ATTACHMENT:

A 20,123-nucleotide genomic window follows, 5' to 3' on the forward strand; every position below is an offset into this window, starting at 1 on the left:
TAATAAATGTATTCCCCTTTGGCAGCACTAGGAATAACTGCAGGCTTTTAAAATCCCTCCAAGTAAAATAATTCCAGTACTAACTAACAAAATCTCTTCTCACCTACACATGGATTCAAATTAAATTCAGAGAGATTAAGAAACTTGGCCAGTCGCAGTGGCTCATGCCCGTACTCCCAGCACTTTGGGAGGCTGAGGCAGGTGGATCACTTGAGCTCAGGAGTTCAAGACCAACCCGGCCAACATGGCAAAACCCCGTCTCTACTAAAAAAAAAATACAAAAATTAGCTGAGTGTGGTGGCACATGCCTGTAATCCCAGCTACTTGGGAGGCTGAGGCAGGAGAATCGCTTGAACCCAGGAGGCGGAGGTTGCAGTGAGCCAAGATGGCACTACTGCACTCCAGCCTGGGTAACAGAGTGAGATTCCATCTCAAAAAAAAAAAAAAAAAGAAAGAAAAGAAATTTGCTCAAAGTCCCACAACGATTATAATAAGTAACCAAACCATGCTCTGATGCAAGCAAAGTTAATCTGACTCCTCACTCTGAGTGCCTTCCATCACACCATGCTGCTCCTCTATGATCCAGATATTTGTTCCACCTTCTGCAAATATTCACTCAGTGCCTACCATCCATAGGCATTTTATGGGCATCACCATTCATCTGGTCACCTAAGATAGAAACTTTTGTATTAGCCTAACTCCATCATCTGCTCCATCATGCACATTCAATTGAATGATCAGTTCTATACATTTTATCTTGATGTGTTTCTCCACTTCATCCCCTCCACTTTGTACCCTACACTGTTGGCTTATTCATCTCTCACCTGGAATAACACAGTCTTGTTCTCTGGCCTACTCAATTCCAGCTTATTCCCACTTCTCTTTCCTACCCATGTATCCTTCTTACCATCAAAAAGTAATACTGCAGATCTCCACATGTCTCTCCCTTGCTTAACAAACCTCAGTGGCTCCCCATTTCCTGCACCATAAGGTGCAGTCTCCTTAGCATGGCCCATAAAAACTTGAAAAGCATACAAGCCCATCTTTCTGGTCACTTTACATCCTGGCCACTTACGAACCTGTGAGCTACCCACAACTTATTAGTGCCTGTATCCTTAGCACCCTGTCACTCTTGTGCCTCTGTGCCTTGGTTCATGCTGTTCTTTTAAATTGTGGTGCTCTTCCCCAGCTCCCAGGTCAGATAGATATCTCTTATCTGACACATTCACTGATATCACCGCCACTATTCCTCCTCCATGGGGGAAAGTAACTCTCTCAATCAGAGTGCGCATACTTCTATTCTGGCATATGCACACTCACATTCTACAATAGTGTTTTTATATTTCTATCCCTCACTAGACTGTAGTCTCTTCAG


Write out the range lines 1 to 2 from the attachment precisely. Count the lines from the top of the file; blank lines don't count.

A 20,123-nucleotide genomic window follows, 5' to 3' on the forward strand; every position below is an offset into this window, starting at 1 on the left:
TAATAAATGTATTCCCCTTTGGCAGCACTAGGAATAACTGCAGGCTTTTAAAATCCCTCCAAGTAAAATAATTCCAGTACTAACTAACAAAATCTCTTCTCACCTACACATGGATTCAAATTAAATTCAGAGAGATTAAGAAACTTGGCCAGTCGCAGTGGCTCATGCCCGTACTCCCAGCACTTTGGGAGGCTGAGGCAGGTGGATCACTTGAGCTCAGGAGTTCAAGACCAACCCGGCCAACATGGCAAAACCCCGTCTCTACTAAAAAAAAAATACAAAAATTAGCTGAGTGTGGTGGCACATGCCTGTAATCCCAGCTACTTGGGAGGCTGAGGCAGGAGAATCGCTTGAACCCAGGAGGCGGAGGTTGCAGTGAGCCAAGATGGCACTACTGCACTCCAGCCTGGGTAACAGAGTGAGATTCCATCTCAAAAAAAAAAAAAAAAAGAAAGAAAAGAAATTTGCTCAAAGTCCCACAACGATTATAATAAGTAACCAAACCATGCTCTGATGCAAGCAAAGTTAATCTGACTCCTCACTCTGAGTGCCTTCCATCACACCATGCTGCTCCTCTATGATCCAGATATTTGTTCCACCTTCTGCAAATATTCACTCAGTGCCTACCATCCATAGGCATTTTATGGGCATCACCATTCATCTGGTCACCTAAGATAGAAACTTTTGTATTAGCCTAACTCCATCATCTGCTCCATCATGCACATTCAATTGAATGATCAGTTCTATACATTTTATCTTGATGTGTTTCTCCACTTCATCCCCTCCACTTTGTACCCTACACTGTTGGCTTATTCATCTCTCACCTGGAATAACACAGTCTTGTTCTCTGGCCTACTCAATTCCAGCTTATTCCCACTTCTCTTTCCTACCCATGTATCCTTCTTACCATCAAAAAGTAATACTGCAGATCTCCACATGTCTCTCCCTTGCTTAACAAACCTCAGTGGCTCCCCATTTCCTGCACCATAAGGTGCAGTCTCCTTAGCATGGCCCATAAAAACTTGAAAAGCATACAAGCCCATCTTTCTGGTCACTTTACATCCTGGCCACTTACGAACCTGTGAGCTACCCACAACTTATTAGTGCCTGTATCCTTAGCACCCTGTCACTCTTGTGCCTCTGTGCCTTGGTTCATGCTGTTCTTTTAAATTGTGGTGCTCTTCCCCAGCTCCCAGGTCAGATAGATATCTCTTATCTGACACATTCACTGATATCACCGCCACTATTCCTCCTCCATGGGGGAAAGTAACTCTCTCAATCAGAGTGCGCATACTTCTATTCTGGCATATGCACACTCACATTCTACAATAGTGTTTTTATATTTCTATCCCTCACTAGACTGTAGTCTCTTCAG